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Negotiating for Used Cars

Once you are comfortable with the idea of buying a vehicle, negotiate a deal. If you plan to pay in cash, let the seller know this. Cash can do wonders for an agreement.

Know the fair value of the car beforehand: Negotiate politely. If you think the price is too high, make a persuasive case to support your argument. For example, you could point out that the vehicle needs some work, that the body or paint doesn’t justify the price, or that you have seen lower prices elsewhere. If you want to test the price, you can explain that the car isn’t exactly what you’re looking for, but at a lower price you might be interested. You can also let the seller know that the car is worth the price, but that you can only afford a lower price because of budgetary constraints. Make an opening offer that is low but in the ballpark of the seller’s asking price—do not be unrealistic. Expect to spend about an hour negotiating. Don’t be afraid to walk out if you’re not getting anywhere: you don’t have to buy the car.

Only enter into negotiations with a salesperson who makes you feel comfortable and who can make a deal: Decide before you go to see the vehicle how much you can spend for the vehicle and walk out if the seller cannot meet this price. Leave if you get tired or hungry or if you feel pressured. Don’t be hurried into a decision. Don’t be distracted by pitches for related items. Expect the salesman  to try to improve the deal before you reach a final price.

Closing the deal at the dealership: At a dealership, the person who deals with financing and insurance will probably try to sell you a number of additional products, including service warranties and other dealer-installed options. Most, if not all, of these products are unnecessary. Review the contract thoroughly before signing. Ask questions about anything that dramatically increases the price. You will be asked to provide proof of insurance before you drive away in your car. Finally, you should inspect the car before you take possession of it. If any work is required or any repairs have been promised by the dealer, get the promise in writing in the form of a due bill—a written acknowledgement that the dealer will provide service at a future date.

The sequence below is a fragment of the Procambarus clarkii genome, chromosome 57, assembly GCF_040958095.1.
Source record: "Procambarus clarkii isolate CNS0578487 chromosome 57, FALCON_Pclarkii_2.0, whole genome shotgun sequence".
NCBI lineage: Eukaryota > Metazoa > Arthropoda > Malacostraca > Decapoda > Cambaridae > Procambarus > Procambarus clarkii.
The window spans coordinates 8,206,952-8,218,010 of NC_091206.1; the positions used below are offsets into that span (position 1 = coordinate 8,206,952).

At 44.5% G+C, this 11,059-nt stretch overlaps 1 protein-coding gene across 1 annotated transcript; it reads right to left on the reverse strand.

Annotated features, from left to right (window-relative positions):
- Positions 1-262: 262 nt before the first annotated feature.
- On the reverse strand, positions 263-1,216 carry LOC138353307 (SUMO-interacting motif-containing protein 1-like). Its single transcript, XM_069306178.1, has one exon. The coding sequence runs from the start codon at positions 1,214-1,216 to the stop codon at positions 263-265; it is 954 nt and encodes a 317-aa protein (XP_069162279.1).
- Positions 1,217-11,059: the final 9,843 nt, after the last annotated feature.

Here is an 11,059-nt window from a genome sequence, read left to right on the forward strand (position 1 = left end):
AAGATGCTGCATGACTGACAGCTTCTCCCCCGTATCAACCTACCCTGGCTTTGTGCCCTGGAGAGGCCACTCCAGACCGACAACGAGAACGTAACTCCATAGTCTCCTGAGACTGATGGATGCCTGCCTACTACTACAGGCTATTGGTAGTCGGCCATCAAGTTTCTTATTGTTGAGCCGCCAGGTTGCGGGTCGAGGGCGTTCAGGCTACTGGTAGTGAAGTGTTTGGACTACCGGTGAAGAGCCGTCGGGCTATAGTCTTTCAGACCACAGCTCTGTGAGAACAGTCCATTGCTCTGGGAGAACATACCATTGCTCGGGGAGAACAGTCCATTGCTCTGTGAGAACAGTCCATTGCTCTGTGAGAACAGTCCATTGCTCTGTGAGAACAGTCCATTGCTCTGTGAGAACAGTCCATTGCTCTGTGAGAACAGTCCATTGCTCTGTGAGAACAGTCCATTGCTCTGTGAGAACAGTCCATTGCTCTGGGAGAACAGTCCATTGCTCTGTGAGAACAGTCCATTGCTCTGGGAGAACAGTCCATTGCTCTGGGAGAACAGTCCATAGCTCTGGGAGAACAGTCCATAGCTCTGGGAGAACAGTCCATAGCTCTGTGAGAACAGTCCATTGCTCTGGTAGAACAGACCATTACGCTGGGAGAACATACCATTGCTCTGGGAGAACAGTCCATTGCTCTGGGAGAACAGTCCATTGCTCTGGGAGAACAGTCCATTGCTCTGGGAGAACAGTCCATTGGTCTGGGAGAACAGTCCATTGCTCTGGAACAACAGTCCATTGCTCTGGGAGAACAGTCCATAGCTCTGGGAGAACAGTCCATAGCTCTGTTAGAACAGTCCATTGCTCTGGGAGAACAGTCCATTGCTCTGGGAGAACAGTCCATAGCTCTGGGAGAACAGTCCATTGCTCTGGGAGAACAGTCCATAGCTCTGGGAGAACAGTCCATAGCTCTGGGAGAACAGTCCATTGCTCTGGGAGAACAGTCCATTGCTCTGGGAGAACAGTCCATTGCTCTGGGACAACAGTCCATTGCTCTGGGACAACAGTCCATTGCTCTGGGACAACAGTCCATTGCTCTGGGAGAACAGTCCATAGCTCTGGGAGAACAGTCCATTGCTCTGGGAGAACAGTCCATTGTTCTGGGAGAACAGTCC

Closing the deal with a private owner: Before any money changes hands, make sure you will be able to register the car in your name. No registration means no deal. Request the title, sometimes called the pink slip, and have it signed over to you. No title also means no deal.

If the seller has not paid for the car in full, the lender still owns the title to the car. One way to deal with a seller who still owes money on the car is to close the sale at the office of the lender, where the title is held. Once all of the paperwork is complete, relax and begin enjoying your new purchase—a good used car.


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